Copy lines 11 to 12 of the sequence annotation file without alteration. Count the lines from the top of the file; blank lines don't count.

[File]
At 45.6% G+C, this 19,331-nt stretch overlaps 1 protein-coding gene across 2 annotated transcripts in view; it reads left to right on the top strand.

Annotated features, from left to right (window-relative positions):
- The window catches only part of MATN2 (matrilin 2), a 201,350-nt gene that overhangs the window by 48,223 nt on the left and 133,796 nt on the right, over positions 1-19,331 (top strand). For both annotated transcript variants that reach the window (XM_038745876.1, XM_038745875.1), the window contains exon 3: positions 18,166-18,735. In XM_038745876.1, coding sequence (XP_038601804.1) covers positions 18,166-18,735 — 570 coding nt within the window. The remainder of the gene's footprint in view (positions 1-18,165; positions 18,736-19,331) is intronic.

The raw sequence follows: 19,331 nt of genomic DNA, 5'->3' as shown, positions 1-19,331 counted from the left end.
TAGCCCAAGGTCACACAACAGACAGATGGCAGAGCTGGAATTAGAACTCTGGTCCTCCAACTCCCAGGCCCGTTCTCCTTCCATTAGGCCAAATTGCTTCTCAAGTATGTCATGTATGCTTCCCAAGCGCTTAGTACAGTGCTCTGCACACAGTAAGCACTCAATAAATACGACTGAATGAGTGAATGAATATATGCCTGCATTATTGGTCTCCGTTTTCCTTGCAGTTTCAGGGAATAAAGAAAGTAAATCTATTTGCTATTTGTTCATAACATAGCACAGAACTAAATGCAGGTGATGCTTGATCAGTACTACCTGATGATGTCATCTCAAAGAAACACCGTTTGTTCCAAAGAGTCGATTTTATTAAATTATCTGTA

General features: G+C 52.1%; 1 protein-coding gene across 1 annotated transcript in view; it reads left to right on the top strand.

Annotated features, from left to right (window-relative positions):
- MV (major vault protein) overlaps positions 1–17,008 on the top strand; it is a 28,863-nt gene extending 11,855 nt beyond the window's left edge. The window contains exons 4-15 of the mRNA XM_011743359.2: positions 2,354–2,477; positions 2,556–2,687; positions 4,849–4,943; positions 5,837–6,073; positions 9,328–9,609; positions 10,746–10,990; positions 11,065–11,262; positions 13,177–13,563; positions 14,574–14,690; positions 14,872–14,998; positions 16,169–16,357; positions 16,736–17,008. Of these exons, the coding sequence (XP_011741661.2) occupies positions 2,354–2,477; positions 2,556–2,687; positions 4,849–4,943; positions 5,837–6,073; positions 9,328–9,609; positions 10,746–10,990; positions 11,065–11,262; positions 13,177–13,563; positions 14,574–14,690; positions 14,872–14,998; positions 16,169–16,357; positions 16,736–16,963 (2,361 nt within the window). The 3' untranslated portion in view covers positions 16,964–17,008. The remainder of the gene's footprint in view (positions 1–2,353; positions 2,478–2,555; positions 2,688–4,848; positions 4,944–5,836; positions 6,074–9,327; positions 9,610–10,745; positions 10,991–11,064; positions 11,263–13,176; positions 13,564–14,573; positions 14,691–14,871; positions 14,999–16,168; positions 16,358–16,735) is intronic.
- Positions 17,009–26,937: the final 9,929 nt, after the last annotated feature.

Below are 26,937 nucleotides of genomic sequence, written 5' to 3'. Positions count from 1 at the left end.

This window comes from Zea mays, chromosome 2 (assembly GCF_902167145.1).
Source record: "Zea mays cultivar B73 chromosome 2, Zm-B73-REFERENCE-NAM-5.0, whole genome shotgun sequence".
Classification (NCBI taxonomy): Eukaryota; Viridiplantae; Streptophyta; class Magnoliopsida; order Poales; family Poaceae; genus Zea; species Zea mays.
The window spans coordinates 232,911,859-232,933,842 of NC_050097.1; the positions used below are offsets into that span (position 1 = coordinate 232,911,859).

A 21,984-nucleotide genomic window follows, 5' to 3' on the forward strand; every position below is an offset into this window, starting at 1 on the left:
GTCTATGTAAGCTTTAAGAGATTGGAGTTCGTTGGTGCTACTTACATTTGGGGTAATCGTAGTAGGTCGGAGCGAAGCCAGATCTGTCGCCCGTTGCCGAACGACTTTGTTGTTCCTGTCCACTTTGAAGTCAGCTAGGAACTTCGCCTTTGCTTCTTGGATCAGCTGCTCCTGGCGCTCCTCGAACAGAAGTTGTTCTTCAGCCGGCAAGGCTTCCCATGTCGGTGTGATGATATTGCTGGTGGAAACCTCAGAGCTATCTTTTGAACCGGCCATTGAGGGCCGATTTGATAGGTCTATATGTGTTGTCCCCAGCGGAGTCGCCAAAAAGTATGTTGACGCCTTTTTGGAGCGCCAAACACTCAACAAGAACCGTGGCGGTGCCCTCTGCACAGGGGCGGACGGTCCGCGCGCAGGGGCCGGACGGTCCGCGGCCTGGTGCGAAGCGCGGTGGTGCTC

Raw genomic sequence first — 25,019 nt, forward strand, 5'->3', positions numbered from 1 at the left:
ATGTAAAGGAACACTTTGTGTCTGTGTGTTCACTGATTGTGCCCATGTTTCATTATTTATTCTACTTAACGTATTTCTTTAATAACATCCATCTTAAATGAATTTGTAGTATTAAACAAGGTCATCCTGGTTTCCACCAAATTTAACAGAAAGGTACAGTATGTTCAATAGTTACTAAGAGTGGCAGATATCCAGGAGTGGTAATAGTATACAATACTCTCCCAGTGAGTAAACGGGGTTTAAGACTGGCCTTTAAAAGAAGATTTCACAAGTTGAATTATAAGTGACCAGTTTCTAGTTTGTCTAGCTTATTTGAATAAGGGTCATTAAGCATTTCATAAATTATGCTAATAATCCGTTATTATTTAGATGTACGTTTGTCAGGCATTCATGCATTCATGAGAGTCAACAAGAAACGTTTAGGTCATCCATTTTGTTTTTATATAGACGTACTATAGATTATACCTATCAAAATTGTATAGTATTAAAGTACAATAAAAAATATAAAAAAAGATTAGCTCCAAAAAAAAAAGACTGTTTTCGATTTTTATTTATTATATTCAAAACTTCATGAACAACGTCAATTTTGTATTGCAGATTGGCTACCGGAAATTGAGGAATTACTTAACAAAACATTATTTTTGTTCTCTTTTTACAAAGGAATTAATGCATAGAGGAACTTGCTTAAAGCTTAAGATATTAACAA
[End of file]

This window comes from Zea mays, chromosome 2 (assembly GCF_902167145.1).
Source record: "Zea mays cultivar B73 chromosome 2, Zm-B73-REFERENCE-NAM-5.0, whole genome shotgun sequence".